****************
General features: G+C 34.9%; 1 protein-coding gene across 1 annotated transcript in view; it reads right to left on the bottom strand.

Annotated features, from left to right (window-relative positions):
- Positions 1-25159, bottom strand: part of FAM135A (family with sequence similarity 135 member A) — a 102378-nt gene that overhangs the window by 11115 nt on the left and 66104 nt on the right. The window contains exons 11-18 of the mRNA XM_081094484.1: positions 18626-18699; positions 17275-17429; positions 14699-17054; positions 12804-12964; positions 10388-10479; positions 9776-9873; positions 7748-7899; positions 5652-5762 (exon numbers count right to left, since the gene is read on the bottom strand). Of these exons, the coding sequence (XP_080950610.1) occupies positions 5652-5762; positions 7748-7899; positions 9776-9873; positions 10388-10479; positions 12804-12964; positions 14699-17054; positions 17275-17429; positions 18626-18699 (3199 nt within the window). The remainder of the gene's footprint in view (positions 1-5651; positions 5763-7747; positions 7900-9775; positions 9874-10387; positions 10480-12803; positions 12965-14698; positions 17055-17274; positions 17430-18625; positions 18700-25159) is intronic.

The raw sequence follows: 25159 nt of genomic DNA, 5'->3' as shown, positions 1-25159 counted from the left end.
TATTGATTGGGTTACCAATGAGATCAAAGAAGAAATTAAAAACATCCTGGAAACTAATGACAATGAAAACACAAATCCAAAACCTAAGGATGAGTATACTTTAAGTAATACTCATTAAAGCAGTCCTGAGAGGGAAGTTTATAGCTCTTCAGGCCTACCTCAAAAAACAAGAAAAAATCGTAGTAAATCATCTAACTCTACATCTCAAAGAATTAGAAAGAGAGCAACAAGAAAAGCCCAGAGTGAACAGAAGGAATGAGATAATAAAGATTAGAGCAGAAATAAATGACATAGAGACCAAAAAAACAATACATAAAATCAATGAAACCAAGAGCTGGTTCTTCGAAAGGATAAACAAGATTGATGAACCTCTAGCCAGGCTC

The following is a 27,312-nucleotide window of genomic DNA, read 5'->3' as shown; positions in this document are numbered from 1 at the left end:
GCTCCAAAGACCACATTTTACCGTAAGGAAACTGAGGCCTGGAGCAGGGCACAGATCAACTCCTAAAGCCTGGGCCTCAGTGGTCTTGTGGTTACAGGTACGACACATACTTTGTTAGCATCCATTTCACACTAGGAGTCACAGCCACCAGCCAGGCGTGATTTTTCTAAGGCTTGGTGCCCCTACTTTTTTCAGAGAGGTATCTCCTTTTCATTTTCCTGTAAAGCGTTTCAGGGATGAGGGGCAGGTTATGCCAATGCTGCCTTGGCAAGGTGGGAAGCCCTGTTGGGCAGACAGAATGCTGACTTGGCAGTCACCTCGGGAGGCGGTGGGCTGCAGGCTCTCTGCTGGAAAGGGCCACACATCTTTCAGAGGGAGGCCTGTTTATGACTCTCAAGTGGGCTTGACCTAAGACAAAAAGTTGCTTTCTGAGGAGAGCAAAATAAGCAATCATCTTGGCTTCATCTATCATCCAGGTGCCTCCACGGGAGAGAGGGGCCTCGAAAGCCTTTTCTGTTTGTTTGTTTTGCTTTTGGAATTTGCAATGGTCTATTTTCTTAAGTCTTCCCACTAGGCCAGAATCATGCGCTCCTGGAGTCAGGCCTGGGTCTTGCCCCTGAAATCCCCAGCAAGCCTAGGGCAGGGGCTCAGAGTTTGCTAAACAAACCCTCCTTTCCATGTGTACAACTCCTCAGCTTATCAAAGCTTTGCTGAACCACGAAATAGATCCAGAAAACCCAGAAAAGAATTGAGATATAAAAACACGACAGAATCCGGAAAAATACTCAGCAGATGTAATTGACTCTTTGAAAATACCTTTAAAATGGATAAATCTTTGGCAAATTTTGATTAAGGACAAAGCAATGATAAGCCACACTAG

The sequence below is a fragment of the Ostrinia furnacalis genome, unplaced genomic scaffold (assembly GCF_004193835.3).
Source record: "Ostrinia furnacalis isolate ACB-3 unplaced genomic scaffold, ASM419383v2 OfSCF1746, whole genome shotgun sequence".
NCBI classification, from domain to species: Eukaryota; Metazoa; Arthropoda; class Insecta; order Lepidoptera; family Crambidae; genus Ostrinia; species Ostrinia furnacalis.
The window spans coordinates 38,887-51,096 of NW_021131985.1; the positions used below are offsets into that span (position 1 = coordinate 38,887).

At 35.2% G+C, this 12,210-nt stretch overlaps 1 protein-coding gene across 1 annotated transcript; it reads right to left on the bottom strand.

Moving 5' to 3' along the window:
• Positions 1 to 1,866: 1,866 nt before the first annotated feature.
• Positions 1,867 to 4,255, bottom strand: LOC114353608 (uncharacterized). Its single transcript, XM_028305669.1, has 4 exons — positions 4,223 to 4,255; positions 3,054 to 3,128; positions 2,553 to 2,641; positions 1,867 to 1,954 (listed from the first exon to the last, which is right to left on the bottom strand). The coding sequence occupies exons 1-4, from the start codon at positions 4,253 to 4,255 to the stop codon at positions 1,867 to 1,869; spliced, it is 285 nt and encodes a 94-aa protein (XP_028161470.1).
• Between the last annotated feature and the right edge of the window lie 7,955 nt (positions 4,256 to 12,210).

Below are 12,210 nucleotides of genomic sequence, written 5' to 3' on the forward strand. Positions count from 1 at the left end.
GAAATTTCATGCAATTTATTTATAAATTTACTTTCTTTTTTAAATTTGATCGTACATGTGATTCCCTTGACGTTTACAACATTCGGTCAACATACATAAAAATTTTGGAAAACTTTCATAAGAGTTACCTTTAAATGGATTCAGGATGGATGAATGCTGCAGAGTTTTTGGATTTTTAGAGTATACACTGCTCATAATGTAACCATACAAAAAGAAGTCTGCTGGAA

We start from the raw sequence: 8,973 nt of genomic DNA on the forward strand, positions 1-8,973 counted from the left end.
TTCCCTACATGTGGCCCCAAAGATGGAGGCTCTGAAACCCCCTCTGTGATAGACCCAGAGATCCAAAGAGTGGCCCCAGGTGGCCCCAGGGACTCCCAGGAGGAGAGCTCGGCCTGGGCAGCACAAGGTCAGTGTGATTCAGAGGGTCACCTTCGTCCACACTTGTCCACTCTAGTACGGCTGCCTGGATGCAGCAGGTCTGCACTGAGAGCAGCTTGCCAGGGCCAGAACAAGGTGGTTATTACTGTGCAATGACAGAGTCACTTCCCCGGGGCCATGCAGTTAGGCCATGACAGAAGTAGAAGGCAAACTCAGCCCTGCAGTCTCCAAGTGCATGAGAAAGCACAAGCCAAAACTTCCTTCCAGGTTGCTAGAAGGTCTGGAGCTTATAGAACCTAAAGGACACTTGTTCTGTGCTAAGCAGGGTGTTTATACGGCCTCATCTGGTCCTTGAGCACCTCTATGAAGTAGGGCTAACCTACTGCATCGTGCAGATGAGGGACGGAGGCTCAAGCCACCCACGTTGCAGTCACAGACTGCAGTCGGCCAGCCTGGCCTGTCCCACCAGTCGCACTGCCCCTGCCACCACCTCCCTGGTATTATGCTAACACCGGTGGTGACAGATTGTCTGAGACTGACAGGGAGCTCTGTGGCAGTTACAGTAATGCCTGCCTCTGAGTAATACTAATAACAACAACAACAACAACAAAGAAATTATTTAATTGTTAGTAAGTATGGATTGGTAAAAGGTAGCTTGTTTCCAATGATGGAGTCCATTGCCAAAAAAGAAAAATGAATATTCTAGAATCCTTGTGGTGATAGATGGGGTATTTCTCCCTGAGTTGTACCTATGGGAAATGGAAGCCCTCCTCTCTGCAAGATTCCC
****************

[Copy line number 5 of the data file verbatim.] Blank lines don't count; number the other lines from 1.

TATTGATTGGGTTACCAATGAGATCAAAGAAGAAATTAAAAACATCCTGGAAACTAATGACAATGAAAACACAAATCCAAAACCTAAGGATGAGTATACTTTAAGTAATACTCATTAAAGCAGTCCTGAGAGGGAAGTTTATAGCTCTTCAGGCCTACCTCAAAAAACAAGAAAAAATCGTAGTAAATCATCTAACTCTACATCTCAAAGAATTAGAAAGAGAGCAACAAGAAAAGCCCAGAGTGAACAGAAGGAATGAGATAATAAAGATTAGAGCAGAAATAAATGACATAGAGACCAAAAAAACAATACATAAAATCAATGAAACCAAGAGCTGGTTCTTCGAAAGGATAAACAAGATTGATGAACCTCTAGCCAGGCTC